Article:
Does the future of newspapers mean that when you blog about a story appearing in your local paper, a snippet from your blog post could appear next to the story, with a link to it on the pages of the paper? Is this where citizen journalism will lead?
Maybe, and it could possibly happen fairly soon.
What might this mean to bloggers? One benefit they may see are new readers, and perhaps many visitors who really haven’t seen a blog before.
Technorati and Associated Press Teaming Up
An announcement on the Techorati Blog points to a joining of forces between Technorati and the Associated Press (AP) to bring access to blog posts about Associated Press stories to readers of more than 440 newspapers in the United States.
The AP offers a number of different services to newspapers, and their description of AP Hosted Custom News, which will include blog posts under this agreement, is as follows:
The AP hosts a network of more than 450 news Web sites that feature content delivered in the look and feel of each subscribing newspaper and broadcast member. Each site in the network displays AP news organized by category, plus video, photo galleries and interactive features. Also offers targeted advertising opportunities.
The Technorati announcement tells us that when a blogger writes about and links to an AP story on a news site that uses the AP’s hosted custom news service, that link to the AP news URL will lead to a mention of the blog post (and a link to it). They provide a number of examples, like what is shown on this Washington Post page.
It’s worth trying out.
I’m going to post a link to an Associated Press “Hosted Custom News” story appearing in my local paper, The Wilmington News Journal, on a story about surveillence cameras being placed in New York City buses. We’ll see if a mention of this post, and a link to it might appear upon that page. (Delaware’s buses already have surveillance cameras in them, not to discourage terrorism or crime originally, but rather to avoid liability claims in case of accidents.)
Will These Mentions and Links Appear in Search Engines?
That’s because the AP news stories usually don’t appear within the domain of the newspaper itself, and are displayed in either iframes or java script or both, which can cause problems for search engine indexing programs.
The page I linked to above, which carries the Wilmington News Journal branding, includes an iframe titled “Blog Roundup – The most blogged Associated Press articles in the last 48 hours, ” with the Technorati logo at the bottom of the embedded page. The page itself isn’t actually on the Wilmington News Journal site, but instead resides upon the “hosted.ap.org/” subdomain. A search on Google for older Wilmington News Journal branded pages hosted on that domain show that some of those pages stay around for a little while, but most disappear from Google’s index within a month.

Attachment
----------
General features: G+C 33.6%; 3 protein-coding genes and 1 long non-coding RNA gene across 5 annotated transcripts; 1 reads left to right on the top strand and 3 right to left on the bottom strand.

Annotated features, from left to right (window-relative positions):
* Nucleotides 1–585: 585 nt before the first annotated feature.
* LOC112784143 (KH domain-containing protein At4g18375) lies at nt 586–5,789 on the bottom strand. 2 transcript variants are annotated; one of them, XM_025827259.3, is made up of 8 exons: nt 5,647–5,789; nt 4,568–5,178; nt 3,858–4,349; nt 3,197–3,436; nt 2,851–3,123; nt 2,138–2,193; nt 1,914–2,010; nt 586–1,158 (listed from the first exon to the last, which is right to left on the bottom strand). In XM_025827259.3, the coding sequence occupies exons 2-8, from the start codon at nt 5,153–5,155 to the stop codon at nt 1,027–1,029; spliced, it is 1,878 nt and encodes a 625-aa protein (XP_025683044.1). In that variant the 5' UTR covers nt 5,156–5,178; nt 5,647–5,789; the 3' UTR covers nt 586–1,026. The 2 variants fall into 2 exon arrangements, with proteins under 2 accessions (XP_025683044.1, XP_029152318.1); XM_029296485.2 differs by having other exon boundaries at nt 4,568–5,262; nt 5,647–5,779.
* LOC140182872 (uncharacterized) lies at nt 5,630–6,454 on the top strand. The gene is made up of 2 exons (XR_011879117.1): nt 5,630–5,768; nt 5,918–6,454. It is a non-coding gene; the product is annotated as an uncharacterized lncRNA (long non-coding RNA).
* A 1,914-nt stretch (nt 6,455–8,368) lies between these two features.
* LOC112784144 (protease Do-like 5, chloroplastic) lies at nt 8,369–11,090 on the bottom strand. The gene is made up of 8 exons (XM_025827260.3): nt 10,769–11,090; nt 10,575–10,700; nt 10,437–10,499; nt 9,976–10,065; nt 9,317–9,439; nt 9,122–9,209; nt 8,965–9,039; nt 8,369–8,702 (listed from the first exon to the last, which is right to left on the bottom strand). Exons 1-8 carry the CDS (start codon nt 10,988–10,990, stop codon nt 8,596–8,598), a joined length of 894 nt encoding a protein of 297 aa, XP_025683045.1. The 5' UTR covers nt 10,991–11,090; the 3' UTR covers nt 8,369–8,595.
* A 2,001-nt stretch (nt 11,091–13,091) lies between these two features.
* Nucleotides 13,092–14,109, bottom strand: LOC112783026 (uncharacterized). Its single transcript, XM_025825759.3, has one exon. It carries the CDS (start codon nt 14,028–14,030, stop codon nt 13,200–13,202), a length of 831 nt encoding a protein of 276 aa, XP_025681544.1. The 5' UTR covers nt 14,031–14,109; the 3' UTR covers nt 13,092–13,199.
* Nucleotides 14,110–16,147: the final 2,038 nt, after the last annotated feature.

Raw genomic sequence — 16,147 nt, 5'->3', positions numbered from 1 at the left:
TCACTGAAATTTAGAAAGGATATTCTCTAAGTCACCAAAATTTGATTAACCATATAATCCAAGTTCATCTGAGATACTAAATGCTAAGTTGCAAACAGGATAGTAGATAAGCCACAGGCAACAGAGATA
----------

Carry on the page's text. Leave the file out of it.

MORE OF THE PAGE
That may not be true for other newspapers which are included in the AP Hosted Custom News program. A search using Google’s special “site” search operator shows over a million pages listed in Google for the “hosted.ap.org” subdomain.
But, even if the pages did stay around, the blog content might not be part of what is indexed.
If the blog snippets on the AP Hosted Custom News pages are presented like they are on the pages of The Washington Post, it is unlikely that they would get indexed.
The Washington Post blog content and links appear on their pages through the use of java script. Visitors who have java script disabled won’t see the snippets on those pages, including visitors on mobile devices who may not have java script enabled browsers. Search engine indexing programs will also probably not be able to parse that java script, and access the blog content of those pages to index it.
There does seem to be some search engine optimization wishful thinking going on upon the Washington Post page I linked to, with uniquely crafted page title, meta keywords tag, and meta description tag tailored to the content on the page (or perhaps the original article).
Title: Bush’s Base Betrayal
Meta keywords: supreme court nominee,supreme court justice,supreme court nomination,supreme court candidate,william rehnquist,chief justice,Samuel Alito,Judge Samuel A. Alito Jr.,supreme court confirmation”
Meta description: As a candidate in 2000, George W. Bush was a Rorschach test. Country Club Republicans saw him as another George H.W. Bush; some conservatives, thinking wishfully, saw him as another Ronald Reagan. He called himself a "compassionate conservative," which meant whatever one wanted it to mean. Experts…
The article those posts are linked to is behind a registration page (free access, but registration required regardless.) It’s possible that a search engine may be allowed access to those pages even though most browsers aren’t without registration. It is interesting that registration doesn’t appear to be required for these pages with blog posts on them.
Hopefully the Washington Post isn’t relying upon user created content, in the form of those blog post snippets, to provide additional indexable content for search engines. Unless they present that material using a server-based include instead of a client side one like java script, it probably won’t benefit them in that manner – search engines won’t read and index that material. Their use of meta keywords and meta description tags on those pages make it look like they think the content on those pages will get indexed by the search engines.